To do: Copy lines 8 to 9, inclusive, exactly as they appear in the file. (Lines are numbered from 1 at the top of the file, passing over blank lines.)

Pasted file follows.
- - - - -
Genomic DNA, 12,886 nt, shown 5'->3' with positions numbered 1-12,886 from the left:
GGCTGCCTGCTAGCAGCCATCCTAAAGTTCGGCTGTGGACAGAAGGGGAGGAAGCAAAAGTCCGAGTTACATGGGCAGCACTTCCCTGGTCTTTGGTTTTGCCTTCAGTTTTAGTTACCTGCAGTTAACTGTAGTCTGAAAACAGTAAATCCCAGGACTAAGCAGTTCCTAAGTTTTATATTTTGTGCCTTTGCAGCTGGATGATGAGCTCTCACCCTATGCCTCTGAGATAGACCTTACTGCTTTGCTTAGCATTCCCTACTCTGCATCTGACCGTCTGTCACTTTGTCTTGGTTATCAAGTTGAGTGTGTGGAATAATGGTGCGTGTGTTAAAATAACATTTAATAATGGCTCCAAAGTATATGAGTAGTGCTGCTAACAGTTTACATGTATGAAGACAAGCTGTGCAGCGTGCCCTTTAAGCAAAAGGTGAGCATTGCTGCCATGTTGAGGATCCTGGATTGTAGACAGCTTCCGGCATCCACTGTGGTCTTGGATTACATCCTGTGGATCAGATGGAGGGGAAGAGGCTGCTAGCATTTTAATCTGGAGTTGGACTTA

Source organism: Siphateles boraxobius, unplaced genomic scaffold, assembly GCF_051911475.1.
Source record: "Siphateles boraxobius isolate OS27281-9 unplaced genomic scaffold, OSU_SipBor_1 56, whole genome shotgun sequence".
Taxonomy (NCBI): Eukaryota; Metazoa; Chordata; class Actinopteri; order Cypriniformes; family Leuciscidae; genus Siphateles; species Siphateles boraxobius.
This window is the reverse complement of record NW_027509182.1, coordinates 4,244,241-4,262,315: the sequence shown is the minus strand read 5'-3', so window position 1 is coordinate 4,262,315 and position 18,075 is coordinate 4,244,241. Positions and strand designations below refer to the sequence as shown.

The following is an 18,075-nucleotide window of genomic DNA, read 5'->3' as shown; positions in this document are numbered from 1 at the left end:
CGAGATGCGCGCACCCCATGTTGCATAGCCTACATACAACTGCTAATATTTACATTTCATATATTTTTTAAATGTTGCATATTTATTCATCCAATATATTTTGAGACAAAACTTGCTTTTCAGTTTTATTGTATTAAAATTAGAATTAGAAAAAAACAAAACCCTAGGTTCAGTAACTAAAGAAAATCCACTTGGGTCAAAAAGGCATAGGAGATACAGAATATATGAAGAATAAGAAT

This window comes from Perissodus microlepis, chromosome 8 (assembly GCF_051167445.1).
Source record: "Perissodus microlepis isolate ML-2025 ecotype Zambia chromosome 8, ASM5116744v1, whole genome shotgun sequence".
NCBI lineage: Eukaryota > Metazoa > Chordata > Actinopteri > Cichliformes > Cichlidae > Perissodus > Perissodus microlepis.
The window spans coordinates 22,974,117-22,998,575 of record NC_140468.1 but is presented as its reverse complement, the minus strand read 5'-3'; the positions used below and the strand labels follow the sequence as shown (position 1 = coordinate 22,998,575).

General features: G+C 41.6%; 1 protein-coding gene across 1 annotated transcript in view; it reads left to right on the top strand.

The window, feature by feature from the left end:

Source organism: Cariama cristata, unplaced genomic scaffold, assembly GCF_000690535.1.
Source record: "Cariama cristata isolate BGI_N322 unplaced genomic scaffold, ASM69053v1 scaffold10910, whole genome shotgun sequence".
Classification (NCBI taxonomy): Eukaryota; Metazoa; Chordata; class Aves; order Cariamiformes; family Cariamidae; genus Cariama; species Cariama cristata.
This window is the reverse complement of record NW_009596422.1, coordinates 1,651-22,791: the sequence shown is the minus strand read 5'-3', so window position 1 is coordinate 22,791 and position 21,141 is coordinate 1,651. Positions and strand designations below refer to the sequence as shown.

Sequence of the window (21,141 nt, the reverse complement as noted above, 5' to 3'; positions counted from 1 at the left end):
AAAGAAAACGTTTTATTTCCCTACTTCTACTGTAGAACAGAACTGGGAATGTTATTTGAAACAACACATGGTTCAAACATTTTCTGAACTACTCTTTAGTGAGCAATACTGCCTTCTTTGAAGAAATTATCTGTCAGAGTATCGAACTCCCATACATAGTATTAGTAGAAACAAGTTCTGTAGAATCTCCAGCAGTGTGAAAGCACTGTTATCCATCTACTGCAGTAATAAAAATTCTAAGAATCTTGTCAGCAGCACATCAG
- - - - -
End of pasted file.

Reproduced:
CGAGATGCGCGCACCCCATGTTGCATAGCCTACATACAACTGCTAATATTTACATTTCATATATTTTTTAAATGTTGCATATTTATTCATCCAATATATTTTGAGACAAAACTTGCTTTTCAGTTTTATTGTATTAAAATTAGAATTAGAAAAAAACAAAACCCTAGGTTCAGTAACTAAAGAAAATCCACTTGGGTCAAAAAGGCATAGGAGATACAGAATATATGAAGAATAAGAAT

This window comes from Perissodus microlepis, chromosome 8 (assembly GCF_051167445.1).